From the Missouri Conservationist Magazine
August 2005 Issue

Silent World of Nature

Publish Date

Aug 02, 2005

Revised Date

Nov 22, 2010

EVER WONDER how you would experience nature if you were unable to hear? Think about what you might or might not see.

Would you be able to identify a bird in the distance or in a dense forest? Would you know whether there was running water nearby? Would you be oblivious to a gobbling turkey until it came into sight?

Many treasures in nature are well-hidden, and sounds may give important clues to them. The challenge for people who are deaf or hard of hearing in this landscape is that they must use other clues to discover these treasures.

When things are quiet, you would be amazed by how much detail you notice in the web of life around you. Most helpful is knowing where to look and what you can expect to find. Having a basic knowledge about nature is essential.

Knowing hibernation, breeding and hatching seasons, for instance, will improve your success in locating wildlife. Studying habitat requirements and daily activity patterns for wild species also is useful.

If you are looking for bullfrogs, you might start by locating likely habitat, such as a permanent body of water with a muddy bottom (for winter burrowing). Then you would search for your quarry between spring and fall, when bullfrogs are most active. If you know that bullfrogs are most skittish during the day and more easily approached at night, you can further improve your chances and the quality of your observations.

Using clues of behavior and habitat, learning to read signs and tracks, and focusing more on the colors, scents and textures of nature can improve the experience of all outdoor enthusiasts—not just those who are deaf or hearingimpaired.

It is a good exercise to cover your ears so that you can focus on the sights and scents of nature.

We invite you to join in any of the Conservation Department’s hands-on, specialized programs for the deaf and hard of hearing and their families and friends. These programs, presented in sign language, are offered throughout the state. Themes of programs, dates and times are listed here. To sign up for a program, please call the site where they are offered.

We look forward to sharing nature with you!

  1. Rockwoods Reservation
    Phone: (636) 458-2236, ext. 0
    “Let’s Go Caving!”
    Date: Saturday, October 1
    Time: 10 a.m. - 12 p.m.
  2. August A. Busch Memorial Conservation Nature Center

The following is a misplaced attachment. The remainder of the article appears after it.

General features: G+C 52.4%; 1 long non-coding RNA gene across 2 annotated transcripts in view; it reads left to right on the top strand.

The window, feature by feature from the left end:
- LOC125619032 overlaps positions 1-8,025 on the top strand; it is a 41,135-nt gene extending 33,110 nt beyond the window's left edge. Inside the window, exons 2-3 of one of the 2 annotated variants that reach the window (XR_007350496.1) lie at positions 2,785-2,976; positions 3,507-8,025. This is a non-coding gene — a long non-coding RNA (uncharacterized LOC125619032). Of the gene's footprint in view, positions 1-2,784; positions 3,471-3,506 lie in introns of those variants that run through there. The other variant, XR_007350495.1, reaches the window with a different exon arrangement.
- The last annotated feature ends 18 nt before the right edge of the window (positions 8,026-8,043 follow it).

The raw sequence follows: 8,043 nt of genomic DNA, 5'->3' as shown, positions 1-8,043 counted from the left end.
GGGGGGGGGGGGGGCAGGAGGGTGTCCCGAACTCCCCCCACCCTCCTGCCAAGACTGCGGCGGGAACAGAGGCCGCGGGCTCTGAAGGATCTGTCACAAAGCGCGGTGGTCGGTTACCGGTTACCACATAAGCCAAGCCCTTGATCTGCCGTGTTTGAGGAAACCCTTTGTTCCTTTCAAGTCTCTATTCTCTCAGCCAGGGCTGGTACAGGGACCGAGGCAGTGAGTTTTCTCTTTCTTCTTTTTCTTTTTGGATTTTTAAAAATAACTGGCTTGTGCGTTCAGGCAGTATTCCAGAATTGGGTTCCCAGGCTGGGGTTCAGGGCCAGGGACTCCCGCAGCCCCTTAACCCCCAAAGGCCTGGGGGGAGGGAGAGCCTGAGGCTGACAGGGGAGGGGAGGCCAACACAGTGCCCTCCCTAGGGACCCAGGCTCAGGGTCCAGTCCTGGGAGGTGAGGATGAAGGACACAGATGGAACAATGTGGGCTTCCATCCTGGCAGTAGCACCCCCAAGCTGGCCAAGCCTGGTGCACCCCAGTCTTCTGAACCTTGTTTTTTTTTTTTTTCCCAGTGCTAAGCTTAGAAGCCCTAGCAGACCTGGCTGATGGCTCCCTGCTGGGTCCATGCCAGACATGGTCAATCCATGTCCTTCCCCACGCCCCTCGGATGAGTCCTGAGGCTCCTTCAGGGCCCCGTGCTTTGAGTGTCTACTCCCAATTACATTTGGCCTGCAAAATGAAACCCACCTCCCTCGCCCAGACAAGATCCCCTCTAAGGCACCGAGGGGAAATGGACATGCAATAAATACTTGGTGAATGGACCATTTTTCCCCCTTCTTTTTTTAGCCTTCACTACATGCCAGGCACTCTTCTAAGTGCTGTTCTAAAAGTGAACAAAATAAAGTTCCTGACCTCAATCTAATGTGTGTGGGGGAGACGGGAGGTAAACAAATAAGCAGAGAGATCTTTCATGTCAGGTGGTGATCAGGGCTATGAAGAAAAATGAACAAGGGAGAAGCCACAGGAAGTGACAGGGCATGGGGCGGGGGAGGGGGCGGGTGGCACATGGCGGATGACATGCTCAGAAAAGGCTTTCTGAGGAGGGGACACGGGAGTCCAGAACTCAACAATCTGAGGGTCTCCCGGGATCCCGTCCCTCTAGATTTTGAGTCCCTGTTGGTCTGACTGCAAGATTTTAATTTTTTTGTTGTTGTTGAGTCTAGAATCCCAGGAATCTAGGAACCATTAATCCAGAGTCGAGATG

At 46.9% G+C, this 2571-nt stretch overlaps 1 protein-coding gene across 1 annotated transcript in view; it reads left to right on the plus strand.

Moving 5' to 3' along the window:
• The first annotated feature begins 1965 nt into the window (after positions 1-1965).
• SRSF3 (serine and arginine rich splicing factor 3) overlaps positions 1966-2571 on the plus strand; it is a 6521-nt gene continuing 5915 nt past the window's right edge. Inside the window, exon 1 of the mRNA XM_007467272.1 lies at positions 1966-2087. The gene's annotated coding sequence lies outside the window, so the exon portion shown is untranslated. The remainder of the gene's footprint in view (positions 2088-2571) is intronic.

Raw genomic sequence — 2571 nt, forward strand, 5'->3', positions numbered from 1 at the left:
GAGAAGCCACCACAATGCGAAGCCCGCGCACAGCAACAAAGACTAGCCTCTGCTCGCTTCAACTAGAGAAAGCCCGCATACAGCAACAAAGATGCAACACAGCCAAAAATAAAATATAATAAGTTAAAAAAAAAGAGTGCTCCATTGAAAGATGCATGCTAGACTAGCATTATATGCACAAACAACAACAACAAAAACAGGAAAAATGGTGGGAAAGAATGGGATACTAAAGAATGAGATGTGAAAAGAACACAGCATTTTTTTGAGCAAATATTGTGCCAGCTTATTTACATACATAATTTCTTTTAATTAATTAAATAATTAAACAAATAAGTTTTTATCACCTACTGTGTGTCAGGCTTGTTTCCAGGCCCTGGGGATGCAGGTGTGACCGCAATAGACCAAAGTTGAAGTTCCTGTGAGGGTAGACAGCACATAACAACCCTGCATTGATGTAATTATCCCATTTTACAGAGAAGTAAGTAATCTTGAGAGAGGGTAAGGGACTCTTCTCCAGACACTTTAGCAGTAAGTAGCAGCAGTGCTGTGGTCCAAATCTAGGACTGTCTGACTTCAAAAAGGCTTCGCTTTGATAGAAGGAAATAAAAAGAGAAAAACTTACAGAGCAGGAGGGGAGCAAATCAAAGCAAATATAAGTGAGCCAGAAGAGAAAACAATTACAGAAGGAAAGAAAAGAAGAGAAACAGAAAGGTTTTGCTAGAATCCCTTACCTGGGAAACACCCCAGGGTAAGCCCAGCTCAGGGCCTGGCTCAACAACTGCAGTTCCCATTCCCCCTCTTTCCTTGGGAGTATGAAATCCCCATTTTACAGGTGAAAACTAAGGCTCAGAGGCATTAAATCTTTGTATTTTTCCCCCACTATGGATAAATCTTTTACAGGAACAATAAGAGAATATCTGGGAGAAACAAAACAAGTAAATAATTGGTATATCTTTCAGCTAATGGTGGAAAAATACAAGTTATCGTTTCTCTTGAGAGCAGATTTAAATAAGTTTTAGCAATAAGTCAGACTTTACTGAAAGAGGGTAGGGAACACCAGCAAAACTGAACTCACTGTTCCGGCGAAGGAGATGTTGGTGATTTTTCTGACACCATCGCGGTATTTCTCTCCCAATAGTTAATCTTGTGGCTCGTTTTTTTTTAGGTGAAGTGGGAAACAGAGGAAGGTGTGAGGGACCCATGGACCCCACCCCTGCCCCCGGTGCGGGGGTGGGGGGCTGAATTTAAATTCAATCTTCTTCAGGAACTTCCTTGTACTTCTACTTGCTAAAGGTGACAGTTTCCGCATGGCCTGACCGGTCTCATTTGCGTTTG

Phone: (636) 441-4554
    “A Day With The Naturalist: Ted Shanks Conservation Area”
    Location: Meet at August A. Busch
    Date: Saturday, November 12
    Time: 9 a.m. - 4 p.m.
  3. Runge Conservation Nature Center
    Phone: (573) 526-5544
    “A Day With The Naturalist: Eagle Bluffs Conservation Area”
    Location: Meet at Runge Nature Center
    Date: Saturday, November 5
    Time: 9 a.m. - 4 p.m.
  4. Springfield Conservation Nature Center
    Phone: (417) 888-4237
    “Trees of Missouri”
    Date: Sunday, October 16
    Time: 1 - 3 p.m.

“A Day With The Naturalist: Nature Jaunt”
Date: Sunday, December 4
Time: 1 p.m. - 4 p.m.

  1. Discovery Center Urban Conservation Campus
    Phone: (816) 759-7300
    “Woodworking for Wildlife”
    Date: Saturday, October 8
    Time: 10 a.m. - 12 p.m.

“Nature’s Palette”
Date: Saturday, December 3
Time: 10 a.m. - 12 p.m.

  1. Burr Oak Woods Conservation Nature Center
    Phone: (816) 228-3766
    “Family Fishing”
    Date: Saturday, August 13
    Time: 9 -11 a.m.

“A Day With The Naturalist: Bodies of Water”
Date: Tuesday, August 23 OR Thursday, August 25
Time: 9 a.m. - 4 p.m.

Date: Saturday, September 17
Time: 10 a.m. - 12 p.m.

“Owl Be Seeing You”
Date: Saturday, October 22
Time: 10 a.m. - 12 p.m.

“Aw Nuts!”
Date: Saturday, November 26
Time: 10 a.m. - 12 p.m.

“A Day With The Naturalist: Birds at Cooley Lake”
Location: Meet at Burr Oak Woods
Date: Saturday, December 17
Time: 8 a.m. - 4 p.m.

“Animal Signatures”
Date: Saturday, December 31
Time: 10 a.m. - 12 p.m.

Also in this issue

Farewell to the Otter Show

After a long successful series, the show’s sleek stars are retiring from the stage.

Calling All Quail!

Property owners can join together to create landscapes attractive to quail.

Photo of bobcat

Bobcat Prowl

Silent, shy and mostly nocturnal, bobcats are steadily increasing their numbers in Missouri.

smallmouth bass

Night-Float Smallmouth

Fish the dead of night to escape the heat and catch big smallmouth.

And More...

Related content in this issue Related content in this issue
This Issue's Staff:

Editor - TomCwynar
Managing Editor - Nichole LeClair
Art Editor - Ara Clark
Artist - Dave Besenger
Artist - Mark Raithel
Photographer - Jim Rathert
Photographer - Cliff White
Staff Writer - Jim Low
Staff Writer - Joan McKee
Circulation - Laura Scheuler